I’m thinking a lot about chickens these days. Something about oncoming Spring in Sonoma makes me get a little more serious about my final vision for Two Terrier Vineyards. I guess it’s that the hard work of winemaking is far enough behind me that I suddenly feel braver (or more foolish) about contemplating yet more farm chores. And I’ve always kind of liked chickens. Not that I’ve had much experience with them, other than from the meat counter. But, to misquote Isak Dineson, “a chicken is something that gets hold of you.”

I think I have a vague rationalization brewing about fresh eggs. But let’s be honest, these chickens will probably end up as pets. Oh, I’ll happily take all the eggs they can give me. But I’m not going to tie myself in knots and stress them out adjusting “false daylight” in their chicken coops to force them into winter laying. You’re surprised I know about that trick?

Well, my friends, we’ve been doing our research here.

And our research has led us to exactly the chicken we want, the Dominique or Dominicker. That would be the proud beauty whose picture leads this post. The Dominique is the oldest American breed of chicken, one that is seriously endangered as it is not, nor has ever been, a favorite of Frank Perdue and his battery farming ilk. Why? Because the Dominique is that old style of bird your great grandmother probably kept. Since your great grandmother had her hands filled with chores, she preferred a chicken that could find its own food, fend off its own predators, take care of itself and provide her with meat and eggs. In technical terms, the result was a dual purpose bird — but one Frank Perdue would find too slow to pack on weight and not inclined to pump out eggs at the accelerated rate he prefers. In less technical terms, you get a big, beautiful, bodacious lady who can hold her own in any situation. Is it any wonder I’m already toying with the idea of an Oprah and a Queen Latifah when I get around to naming my flock?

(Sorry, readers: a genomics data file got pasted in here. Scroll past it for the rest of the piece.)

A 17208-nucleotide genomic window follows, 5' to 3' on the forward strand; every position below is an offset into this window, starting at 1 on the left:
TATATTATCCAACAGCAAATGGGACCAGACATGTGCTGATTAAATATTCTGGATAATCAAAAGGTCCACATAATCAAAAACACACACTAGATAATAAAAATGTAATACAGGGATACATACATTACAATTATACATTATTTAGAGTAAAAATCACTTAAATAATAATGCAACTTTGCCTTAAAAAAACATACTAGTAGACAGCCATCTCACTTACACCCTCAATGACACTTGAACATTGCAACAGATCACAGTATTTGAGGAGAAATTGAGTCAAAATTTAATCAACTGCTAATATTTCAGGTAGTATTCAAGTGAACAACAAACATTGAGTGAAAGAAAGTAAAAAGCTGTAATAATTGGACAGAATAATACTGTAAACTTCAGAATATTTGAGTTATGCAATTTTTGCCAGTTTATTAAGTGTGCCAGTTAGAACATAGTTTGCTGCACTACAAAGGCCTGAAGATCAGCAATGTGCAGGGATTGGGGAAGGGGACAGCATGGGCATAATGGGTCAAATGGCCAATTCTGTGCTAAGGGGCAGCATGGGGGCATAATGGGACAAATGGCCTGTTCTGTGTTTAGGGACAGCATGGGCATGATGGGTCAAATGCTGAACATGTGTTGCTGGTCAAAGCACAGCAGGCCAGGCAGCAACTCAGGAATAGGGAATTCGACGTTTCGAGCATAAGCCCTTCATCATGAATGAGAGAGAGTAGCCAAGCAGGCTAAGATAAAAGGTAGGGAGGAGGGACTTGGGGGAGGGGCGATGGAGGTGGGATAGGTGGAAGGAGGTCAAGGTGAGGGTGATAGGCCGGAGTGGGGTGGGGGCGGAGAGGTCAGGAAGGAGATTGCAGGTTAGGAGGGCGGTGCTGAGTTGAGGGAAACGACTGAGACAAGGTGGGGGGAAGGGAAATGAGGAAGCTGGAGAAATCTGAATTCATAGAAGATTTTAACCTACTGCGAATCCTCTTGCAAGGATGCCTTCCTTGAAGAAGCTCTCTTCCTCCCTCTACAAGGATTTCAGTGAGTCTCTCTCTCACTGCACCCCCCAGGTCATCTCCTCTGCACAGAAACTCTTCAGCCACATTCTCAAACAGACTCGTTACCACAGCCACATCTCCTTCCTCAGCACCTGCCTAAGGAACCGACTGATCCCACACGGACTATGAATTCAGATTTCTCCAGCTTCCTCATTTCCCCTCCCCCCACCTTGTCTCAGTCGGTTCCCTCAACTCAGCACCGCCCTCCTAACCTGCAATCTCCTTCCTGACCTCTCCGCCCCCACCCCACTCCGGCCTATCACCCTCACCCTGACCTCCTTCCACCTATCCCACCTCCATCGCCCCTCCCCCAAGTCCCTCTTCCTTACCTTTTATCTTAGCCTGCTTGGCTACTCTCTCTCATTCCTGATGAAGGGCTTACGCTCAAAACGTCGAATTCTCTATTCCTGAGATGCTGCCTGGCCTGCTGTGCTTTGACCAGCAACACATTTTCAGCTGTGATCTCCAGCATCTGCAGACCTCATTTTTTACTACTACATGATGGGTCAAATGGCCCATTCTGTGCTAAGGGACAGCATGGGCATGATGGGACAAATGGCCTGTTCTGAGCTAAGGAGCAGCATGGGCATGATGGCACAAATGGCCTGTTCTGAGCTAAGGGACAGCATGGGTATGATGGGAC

That would be the flock that I don’t yet have. There is a load of work to do before I get it. And unless I find a particularly eager 4-Her who wants to work for merit badges, my flock may have to wait until I live in Sonoma full-time instead of being a part-time and harvest-time commuting farmer.

But that doesn’t keep me from planning. I go to my favorite Sonoma winery, Benziger Family Winery, and somehow never get to the tasting room. I’m stopped in my tracks by their gorgeous chicken house and pen.

This is one nice piece of chicken real estate!

And it’s filled with heritage breeds. Even a Dominique.

Yes, my chickens are going to have a veritable chicken palace. But they won’t be homebodies. No, my chickens are going to run free during the day through the vineyards. They’ll work beside me eating pesky bugs. (I mean they’ll eat the bugs, I’ll work the vineyards.) They’ll tag team me in the garden between plantings cleaning out pests and turning over the soil. They’ll be so big and sassy no Red Tailed Hawk — or terrier, for that matter — will mess with them. I see a rooster named Foghorn Leghorn in my future. Two Terrier Vineyards will be a veritable Chicken Utopia where man, terrier and chickens are friends.

Anyone with experience with chickens, don’t disabuse me of my notions. Before the hard work of chicken raising reveals itself, I’d like to experience this Dreamtime. So I’ll quote Oscar Wilde, who is eminently quotable but, more appropriately, probably had as little experience with chickens as I have:

“People who count their chickens before they are hatched, act very wisely, because chickens run about so absurdly that it is impossible to count them accurately.”

Thanks, Oscar, I’ll probably name a chicken after you.